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Everything you need to know about the Nikola Badger

Nikola sounds like Tesla’s other half — both are named after inventor Nikola Tesla, but the two companies are on track to become bitter rivals. Although Tesla is better established than its smaller, younger rival, investors have shown a tremendous (and surprising) amount of confidence in Nikola’s ability to claw its way to the top of the automotive food chain. Its answer to the electric Cybertruck is a pickup named Badger, which packs a battery-powered drivetrain (though it can run on hydrogen for better range) in a wrapper that puts an unmistakable focus on ruggedness.

Badger production is tentatively scheduled to start in 2021, though details are extremely murky. While we wait to see how the company’s plans develop, we’re taking a look at the truck’s specifications, design, and price. Keep in mind it’s not in production yet, the images you see in this story are computer-generated renderings, and everything we’re listing (including horsepower, range, and pricing) is subject to change in the coming months. Electric pickups are the talk of the town in 2020, but there is still not a single model you can buy new in the United States as of writing.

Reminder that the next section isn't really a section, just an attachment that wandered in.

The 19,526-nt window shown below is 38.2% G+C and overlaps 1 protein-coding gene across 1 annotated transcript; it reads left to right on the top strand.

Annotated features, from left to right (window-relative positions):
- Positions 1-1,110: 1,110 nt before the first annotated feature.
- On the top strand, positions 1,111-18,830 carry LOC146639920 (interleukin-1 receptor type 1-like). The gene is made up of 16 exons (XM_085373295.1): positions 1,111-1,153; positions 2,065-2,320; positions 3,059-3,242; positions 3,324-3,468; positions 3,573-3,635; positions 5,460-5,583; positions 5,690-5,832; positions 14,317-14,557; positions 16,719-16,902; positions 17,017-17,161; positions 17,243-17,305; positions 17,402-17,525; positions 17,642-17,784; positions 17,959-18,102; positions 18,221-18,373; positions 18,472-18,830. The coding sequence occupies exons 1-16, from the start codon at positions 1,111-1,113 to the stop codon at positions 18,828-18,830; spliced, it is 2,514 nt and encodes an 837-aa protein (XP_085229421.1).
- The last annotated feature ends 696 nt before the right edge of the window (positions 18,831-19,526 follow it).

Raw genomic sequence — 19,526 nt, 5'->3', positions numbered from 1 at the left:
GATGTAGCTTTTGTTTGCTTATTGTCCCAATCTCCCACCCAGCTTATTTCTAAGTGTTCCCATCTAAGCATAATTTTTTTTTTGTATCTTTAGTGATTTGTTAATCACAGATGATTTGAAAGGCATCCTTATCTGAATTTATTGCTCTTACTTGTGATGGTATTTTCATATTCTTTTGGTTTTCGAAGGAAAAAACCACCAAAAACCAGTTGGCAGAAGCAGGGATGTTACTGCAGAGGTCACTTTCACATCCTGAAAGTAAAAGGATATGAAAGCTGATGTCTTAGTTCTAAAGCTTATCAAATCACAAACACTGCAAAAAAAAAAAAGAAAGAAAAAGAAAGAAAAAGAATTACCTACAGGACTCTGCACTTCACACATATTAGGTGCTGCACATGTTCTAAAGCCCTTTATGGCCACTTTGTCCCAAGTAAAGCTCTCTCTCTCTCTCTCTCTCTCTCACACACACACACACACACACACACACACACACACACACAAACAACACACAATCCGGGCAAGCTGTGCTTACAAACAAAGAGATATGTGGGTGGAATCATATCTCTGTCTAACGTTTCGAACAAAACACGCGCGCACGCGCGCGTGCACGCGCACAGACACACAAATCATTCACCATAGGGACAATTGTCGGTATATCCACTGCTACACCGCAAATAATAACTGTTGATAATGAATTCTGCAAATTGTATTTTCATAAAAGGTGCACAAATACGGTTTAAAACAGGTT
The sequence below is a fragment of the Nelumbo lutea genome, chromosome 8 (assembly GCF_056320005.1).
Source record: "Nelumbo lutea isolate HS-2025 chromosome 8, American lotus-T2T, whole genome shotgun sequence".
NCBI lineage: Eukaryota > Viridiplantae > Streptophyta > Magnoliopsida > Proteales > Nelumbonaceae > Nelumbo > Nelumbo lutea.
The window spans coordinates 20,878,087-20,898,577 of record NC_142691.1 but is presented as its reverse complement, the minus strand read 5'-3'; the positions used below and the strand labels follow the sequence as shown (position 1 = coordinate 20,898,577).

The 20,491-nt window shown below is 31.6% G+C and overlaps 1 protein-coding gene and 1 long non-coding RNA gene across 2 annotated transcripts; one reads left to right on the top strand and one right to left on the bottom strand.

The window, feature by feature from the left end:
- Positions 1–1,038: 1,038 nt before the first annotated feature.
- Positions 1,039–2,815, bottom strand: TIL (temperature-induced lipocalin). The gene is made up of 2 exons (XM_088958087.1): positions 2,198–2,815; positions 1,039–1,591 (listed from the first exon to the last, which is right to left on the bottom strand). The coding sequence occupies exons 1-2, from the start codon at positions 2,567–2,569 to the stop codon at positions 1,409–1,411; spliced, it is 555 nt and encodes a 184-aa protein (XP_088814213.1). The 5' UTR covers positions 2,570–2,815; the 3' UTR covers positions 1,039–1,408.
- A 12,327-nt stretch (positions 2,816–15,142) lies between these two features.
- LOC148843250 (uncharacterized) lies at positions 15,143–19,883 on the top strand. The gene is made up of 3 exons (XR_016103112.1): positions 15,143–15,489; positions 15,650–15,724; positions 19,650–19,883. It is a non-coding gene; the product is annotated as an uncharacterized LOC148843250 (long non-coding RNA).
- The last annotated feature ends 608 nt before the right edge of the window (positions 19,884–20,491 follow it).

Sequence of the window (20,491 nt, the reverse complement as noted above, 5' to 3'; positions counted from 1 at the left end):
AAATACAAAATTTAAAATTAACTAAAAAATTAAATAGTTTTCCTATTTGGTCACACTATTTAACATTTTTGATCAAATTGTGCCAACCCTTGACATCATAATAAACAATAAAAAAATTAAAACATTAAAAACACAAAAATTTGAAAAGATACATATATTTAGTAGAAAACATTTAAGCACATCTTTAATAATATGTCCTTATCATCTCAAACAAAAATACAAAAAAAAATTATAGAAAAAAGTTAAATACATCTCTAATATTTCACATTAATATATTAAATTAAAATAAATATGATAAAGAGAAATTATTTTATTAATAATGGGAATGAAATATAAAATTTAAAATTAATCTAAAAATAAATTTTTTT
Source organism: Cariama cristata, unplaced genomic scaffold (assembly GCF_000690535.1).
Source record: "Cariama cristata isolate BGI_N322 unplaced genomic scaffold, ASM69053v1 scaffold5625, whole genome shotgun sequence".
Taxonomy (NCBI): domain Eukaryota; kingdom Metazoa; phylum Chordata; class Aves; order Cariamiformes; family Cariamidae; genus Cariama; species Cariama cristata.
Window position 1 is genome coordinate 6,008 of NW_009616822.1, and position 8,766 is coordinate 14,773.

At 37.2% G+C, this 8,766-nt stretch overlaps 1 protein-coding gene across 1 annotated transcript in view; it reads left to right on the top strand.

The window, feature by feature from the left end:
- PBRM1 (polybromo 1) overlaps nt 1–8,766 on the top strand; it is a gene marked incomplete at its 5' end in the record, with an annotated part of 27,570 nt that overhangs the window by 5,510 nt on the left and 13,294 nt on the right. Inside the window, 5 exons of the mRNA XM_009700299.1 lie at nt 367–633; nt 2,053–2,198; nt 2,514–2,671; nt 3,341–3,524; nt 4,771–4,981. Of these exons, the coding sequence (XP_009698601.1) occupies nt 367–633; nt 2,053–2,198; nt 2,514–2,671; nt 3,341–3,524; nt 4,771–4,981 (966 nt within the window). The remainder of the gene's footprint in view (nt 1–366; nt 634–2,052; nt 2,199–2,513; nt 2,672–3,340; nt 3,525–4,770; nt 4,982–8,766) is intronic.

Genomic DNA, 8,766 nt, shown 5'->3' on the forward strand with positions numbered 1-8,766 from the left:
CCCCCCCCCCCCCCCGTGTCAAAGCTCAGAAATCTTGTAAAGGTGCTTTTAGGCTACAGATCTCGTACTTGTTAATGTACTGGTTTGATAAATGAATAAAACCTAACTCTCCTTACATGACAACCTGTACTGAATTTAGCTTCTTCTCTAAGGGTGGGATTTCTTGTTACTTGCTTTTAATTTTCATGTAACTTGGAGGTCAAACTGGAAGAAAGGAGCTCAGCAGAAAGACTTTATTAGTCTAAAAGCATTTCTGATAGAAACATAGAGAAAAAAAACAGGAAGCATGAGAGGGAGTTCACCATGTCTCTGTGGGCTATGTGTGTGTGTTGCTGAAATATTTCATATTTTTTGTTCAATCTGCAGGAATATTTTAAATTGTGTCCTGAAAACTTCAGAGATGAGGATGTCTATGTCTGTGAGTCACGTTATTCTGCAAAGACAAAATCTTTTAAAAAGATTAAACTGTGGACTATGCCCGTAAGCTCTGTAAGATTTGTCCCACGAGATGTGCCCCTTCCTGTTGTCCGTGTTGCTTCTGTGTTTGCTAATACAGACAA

What is it?

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Nikola stylists gave the Badger a tough, go-anywhere design that borrows a handful of styling cues from some of the most off-road-capable trucks on the market. The NIKOLA lettering that stretches across the front end reminds us of the Ford F-150 Raptor, but LED lighting gives the truck a digital stare that helps set it apart from other pickups. The variant shown in the company’s renderings rides on beefy tires, and it’s equipped with small bumpers that increase its approach and departure angles. Odds are cheaper, more basic versions of the Badger will join the lineup as well.

Only a four-door model has been shown so far, and we don’t know whether additional body styles will be available. It stretches 231 inches long, 86 inches wide, and 74 inches tall, dimensions that make it about as long and as tall as Ford’s perennially popular F-150 but quite a bit wider. Its gross vehicle weight rating (GVRW) hasn’t been published, and it’s what will ultimately define whether the Badger falls in the same segment as the F-150 or if it competes against the bigger Super Duty. For example, the aforementioned Cybertruck is a class above the F-150.

What’s it like inside?

Nikola Badger
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Nikola released a sketch of the Badger’s interior showing a four-spoke steering wheel, a digital instrument cluster, and a television-like screen propped up on the dashboard that’s allegedly waterproof. It looks like the truck offers seating for five passengers, and the company said it plans to integrate a small fridge somewhere in the cabin.

What’s under the sheet metal?